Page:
Chinese New Year

Chinese New Year is the first day of the Chinese lunar calendar, a special occasion for all family members to gather for a heartwarming reunion.

New Year’s Eve Reunion
“Huat Ah! May all your wishes come true”

Lion Dance Performance for
Chinese New Year “Huat Ah!
Well wishes for prosperity &
peace to our country”

Prosperity Toss on the 7th Day of
Chinese New Year “Huat Ah!
For rapid growing prosperity”

Lantern Festival

On the 15th day in the first Chinese lunar month, the Chinese usher in the first full moon of the New Year,
to celebrate Lantern Festival.

Solving lantern riddles
“Huat Ah! For quick and great
thinking mind!”

Tossing mandarin oranges and find your match “Huat Ah!
Happily ever after!”

Bask in the night time glow of
lanterns “Huat Ah! For harmonious
and jolly family!”

Tomb Sweeping Day

Tomb Sweeping Day falls on either 4th or 5th of April, according to the Gregorian calendar every year. It is the time when the Chinese perform prayers and bring offerings to ancestors with the tradition of burning incense sticks,
sweeping tombs and graves.

Ancestral Memorial
The remembrance of ancestors,
honouring their good deeds

Gathering in front of the grave,
signifies family reunion with the ancestors. Being grateful and cherishing the fond memories of their loved ones

Remembering the noble deeds of
ancestors and accomplishing their endeavour

Parents' Day

Parents’ Day is a combination of Mother’s Day and Father’s Day to encourage positive reinforcement by children to parents. Mother’s Day is celebrated on the second Sunday of May and Father’s Day which is celebrated on the third Sunday of June.

Even on busy days, never forget to
enjoy a meal with parents

Travelling with parents on holiday

It’s every parent’s hope to share
the precious moments of life together

Dragon Boat Festival

On 5th May in lunar calendar, Dragon Boat Festival is celebrated in
commemoration of the Chinese patriotic poet, Qu Yuan.

It is said that Dragon Boat Festival
originated in ancient China to commemorate the Chinese poet,
Qu Yuan.

The Chinese myth says that rice
dumpling was created to keep
fishes away from his body.

Dragon boat was said to be launched in the search for Qu Yuan’s remains.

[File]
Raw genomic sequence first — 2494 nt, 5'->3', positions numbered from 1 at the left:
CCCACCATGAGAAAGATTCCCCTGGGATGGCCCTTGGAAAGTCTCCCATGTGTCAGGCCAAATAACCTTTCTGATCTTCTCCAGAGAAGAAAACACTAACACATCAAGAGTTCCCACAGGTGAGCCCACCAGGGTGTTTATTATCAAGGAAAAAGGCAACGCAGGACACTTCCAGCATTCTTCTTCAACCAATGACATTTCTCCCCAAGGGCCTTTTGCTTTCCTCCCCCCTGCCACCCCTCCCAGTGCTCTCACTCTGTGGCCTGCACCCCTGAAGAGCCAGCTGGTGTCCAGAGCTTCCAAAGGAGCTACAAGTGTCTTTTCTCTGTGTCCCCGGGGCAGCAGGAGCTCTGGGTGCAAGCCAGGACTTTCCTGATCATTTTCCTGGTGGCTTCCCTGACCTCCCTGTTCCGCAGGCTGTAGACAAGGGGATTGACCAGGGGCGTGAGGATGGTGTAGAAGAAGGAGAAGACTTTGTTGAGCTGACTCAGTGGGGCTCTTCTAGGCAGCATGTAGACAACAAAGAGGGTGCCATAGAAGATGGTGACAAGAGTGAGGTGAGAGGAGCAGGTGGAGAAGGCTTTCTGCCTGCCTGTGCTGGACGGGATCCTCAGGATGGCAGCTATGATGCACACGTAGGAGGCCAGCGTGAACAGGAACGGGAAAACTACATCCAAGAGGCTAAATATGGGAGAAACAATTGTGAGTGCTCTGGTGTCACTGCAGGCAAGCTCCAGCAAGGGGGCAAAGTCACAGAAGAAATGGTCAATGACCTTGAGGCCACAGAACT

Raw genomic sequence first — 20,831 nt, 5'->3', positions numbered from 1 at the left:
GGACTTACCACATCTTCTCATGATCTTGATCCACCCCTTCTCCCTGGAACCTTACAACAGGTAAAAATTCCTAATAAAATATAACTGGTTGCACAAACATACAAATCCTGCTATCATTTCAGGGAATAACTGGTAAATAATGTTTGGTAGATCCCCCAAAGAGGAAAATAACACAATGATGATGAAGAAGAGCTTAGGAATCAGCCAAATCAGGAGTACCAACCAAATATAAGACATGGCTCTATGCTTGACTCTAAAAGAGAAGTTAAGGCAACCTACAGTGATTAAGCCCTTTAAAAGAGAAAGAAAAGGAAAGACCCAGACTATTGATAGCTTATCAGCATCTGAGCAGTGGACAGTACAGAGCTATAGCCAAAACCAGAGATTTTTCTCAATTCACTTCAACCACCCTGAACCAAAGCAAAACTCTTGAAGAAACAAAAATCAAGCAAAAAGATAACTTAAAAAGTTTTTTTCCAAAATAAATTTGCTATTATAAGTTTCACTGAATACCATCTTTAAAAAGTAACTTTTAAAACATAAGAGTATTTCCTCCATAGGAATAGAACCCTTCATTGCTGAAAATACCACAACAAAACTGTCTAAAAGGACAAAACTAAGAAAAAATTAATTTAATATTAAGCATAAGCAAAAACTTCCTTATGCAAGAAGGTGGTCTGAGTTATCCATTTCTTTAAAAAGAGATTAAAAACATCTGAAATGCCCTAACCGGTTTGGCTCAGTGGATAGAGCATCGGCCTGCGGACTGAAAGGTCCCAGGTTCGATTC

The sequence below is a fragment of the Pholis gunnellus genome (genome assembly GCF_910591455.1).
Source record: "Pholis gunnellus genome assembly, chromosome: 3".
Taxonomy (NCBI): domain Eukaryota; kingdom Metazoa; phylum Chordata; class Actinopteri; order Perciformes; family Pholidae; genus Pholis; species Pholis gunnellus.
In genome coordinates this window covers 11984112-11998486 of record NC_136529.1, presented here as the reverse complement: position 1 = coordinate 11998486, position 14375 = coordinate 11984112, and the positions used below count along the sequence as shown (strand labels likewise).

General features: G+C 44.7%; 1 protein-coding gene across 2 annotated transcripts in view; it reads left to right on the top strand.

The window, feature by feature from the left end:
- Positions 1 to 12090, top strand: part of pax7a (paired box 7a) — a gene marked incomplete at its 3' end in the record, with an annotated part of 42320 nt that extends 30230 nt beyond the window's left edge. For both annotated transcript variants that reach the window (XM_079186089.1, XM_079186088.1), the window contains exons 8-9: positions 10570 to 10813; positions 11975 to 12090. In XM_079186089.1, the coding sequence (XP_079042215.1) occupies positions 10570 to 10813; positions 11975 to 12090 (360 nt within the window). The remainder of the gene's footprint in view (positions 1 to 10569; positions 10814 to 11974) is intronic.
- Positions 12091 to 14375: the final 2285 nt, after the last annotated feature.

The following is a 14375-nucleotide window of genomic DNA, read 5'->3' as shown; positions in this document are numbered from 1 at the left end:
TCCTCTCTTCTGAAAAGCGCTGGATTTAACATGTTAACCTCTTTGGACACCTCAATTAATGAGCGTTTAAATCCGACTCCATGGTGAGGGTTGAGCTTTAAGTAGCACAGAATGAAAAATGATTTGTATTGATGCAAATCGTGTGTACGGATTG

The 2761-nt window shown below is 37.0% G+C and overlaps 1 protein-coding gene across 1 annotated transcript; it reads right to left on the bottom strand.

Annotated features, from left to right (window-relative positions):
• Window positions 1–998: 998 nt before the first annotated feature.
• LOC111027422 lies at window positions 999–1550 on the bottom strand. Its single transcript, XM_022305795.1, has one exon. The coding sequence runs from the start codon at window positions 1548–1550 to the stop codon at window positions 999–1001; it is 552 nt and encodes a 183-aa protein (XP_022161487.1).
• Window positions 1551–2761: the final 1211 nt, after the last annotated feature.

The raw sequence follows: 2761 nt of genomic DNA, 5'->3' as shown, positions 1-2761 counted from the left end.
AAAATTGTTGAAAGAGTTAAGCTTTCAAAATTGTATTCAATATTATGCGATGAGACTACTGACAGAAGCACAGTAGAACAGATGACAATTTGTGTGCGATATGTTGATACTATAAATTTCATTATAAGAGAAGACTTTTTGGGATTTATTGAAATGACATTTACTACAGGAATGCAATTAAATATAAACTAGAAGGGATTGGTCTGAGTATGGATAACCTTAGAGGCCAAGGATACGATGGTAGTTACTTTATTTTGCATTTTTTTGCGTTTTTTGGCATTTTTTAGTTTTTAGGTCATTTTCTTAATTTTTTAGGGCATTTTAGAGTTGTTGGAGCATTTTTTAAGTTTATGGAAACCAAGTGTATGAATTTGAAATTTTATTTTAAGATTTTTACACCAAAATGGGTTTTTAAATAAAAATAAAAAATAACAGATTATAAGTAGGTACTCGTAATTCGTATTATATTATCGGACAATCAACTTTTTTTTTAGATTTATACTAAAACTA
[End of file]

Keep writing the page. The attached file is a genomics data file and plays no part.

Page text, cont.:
Today, the Chinese celebrate the ancient past with Dragon Boat Races yearly.

Hungry Ghost Festival

Hungry Ghost Festival falls on every14th of July in lunar calendar.
It is the day for ancestor worship to drive bad luck away for family blessing.

On Hungry Ghost Festival, the
Chinese burn joss paper to pay
respect to ancestors.

Traditional Chinese opera and
street performances to appease
transient ghosts.

Ancestor worship to promote
benevolence and filial piety.

Mid-Autumn Festival

The Chinese celebrate Mid Autumn Festival on 15th August in lunar calendar.
On this day of reunion, families gather for dinner, eating mooncakes, worshiping the moon & lighting lanterns.

The most well known legendary stories
of Mid Autumn include Chang’E
flying to the moon and Jade Rabbit
making heavenly medicine.

The moon appears to be at its roundest & brightest on Mid Autumn. That is the day when families gather to eat mooncakes & view the full moon, a symbol of reunion.

Children get to tote lanterns
during this day of reunion on
Mid Autumn Festival.

Winter Solstice Festival

Winter Solstice usually falls on 22nd or 23rd December, marking the arrival of winter.
It is the time when families get together and feast on “tang yuan” or glutinous rice balls with hearty soup.

Making glutinous rice balls reunites
family during Winter Solstice.

As the old Chinese saying goes, Winter Solstice is more important than Chinese Lunar New Year. Eating “tang yuan” symbolizes growing a year older.

Winter Solstice marks the shortest
nights and the longest day in the
Southern Hemisphere.

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